Blur | The Independent – 1995

Modern life isn’t rubbish but Britpop is dead

By Glyn Brown

The Lad aesthetic is looking shopworn. And someone’s taken a swing at Damon Albarn. How will Blur cope with an uncertain future?

It’s 2am on a rainy Birmingham night and Blur, arguably Britpop’s biggest band, are corralled in the vestibule of Snobs’ nightclub, a place where condensation trickles down the windowpanes and your feet stick to the carpet. They came here to relax. After conquering Europe and Japan, the band have just played the first gig of a sold-out UK tour, and the screams of the NEC’s 12,000-strong audience still seem to resonate on the dank air. Or maybe it’s the high-pitched whistle of walkie-talkies as Blur’s security team radio for the tour bus and escort the public off the premises – the problem being that, five minutes after he arrived, someone took a swing at Damon Albarn.

Blur’s front man and mastermind, who looks as threatening as the Milky Bar Kid and who sings with the gruff, heartbroken cockney twang of Anthony Newley, stands amid the wilting rubber plants, confused though only emotionally wounded. It’s less than two months since someone stopped his cab in Washington, DC, stuck a gun in his face and joked, “Pow! Pow!” On a screen above our heads, a schlocky video shows a vampire pulling off someone’s arms.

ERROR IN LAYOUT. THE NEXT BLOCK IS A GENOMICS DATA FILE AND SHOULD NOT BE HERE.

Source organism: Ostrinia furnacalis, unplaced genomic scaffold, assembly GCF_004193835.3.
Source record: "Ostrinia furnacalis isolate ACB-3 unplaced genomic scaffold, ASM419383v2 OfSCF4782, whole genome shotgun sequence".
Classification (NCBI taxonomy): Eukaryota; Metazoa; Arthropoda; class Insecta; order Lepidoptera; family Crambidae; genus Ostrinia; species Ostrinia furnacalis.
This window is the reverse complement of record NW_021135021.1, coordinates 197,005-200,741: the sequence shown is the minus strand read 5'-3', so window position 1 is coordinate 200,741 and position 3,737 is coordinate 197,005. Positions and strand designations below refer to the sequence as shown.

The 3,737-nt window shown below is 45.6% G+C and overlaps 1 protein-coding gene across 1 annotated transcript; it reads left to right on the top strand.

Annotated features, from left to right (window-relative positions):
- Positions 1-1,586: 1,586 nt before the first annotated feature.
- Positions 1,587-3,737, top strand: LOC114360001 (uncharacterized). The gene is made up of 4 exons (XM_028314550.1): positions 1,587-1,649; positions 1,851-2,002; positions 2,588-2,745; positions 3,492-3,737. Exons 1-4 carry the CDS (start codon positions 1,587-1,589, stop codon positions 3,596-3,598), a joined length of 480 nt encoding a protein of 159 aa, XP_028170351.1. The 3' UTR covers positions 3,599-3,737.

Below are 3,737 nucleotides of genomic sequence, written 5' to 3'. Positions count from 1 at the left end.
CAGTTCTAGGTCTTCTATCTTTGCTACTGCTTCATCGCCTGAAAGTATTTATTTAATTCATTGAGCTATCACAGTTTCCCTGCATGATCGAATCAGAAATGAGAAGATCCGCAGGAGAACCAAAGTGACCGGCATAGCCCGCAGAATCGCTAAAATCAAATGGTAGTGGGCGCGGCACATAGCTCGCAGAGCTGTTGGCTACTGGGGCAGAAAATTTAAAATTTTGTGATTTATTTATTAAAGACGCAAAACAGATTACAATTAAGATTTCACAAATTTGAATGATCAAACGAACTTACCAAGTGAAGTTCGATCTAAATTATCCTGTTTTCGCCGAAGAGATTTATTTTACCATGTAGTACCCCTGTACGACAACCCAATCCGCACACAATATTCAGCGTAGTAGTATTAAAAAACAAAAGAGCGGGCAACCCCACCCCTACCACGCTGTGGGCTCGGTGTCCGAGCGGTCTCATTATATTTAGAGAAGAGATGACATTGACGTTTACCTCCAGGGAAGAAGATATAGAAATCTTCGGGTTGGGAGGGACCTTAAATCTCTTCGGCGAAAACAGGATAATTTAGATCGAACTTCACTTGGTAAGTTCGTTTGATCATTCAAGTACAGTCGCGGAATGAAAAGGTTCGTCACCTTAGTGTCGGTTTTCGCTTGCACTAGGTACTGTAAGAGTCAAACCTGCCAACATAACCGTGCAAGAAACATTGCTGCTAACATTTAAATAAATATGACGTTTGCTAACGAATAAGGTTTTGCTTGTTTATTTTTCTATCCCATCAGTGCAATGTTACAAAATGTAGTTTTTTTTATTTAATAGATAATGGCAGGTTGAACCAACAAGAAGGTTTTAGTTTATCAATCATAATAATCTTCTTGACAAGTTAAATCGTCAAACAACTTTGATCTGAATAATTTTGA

Blur’s laconic bassist Alex James, a man to whose lip a cigarette was evidently grafted at birth, is draped against a table. “I’m sure if I was maybe out of work and some band arrived that was rich and successful, I’d hate ’em, too.” Still, it’s probably not what you hope for. Hustled on to the bus, when it comes, by chief minder Smog, the small entourage wedges around another TV screen because guitarist Graham Coxon insists we watch Steve Googan being Alan Partridge. Within seconds, the mean streets outside are forgotten and everyone’s well diverted, howling and cuffing Coxon about the head as he fast-forwards selfishly to his favourite skit – “No, wait, this isn’t it. Where’s ‘Dogbombs?’”

Scuffles like tonight’s disturb because they’re not expected. On the whole, Blur are respected by music pundits and adored by the drooling teens and tots they also attract. After a chequered first few years rank with disappointment, their 1993 album Parklife sold more than a million copies, its thoughtful, often maudlin lyrics camouflaged by the flash and swagger and haunting beauty of its aggressive, post-punk pop know- how. This year has seen Blur, among other things, win four Brit awards and serenade a crowd of 25,000, who stood in a downpour to watch them at Mile End Stadium.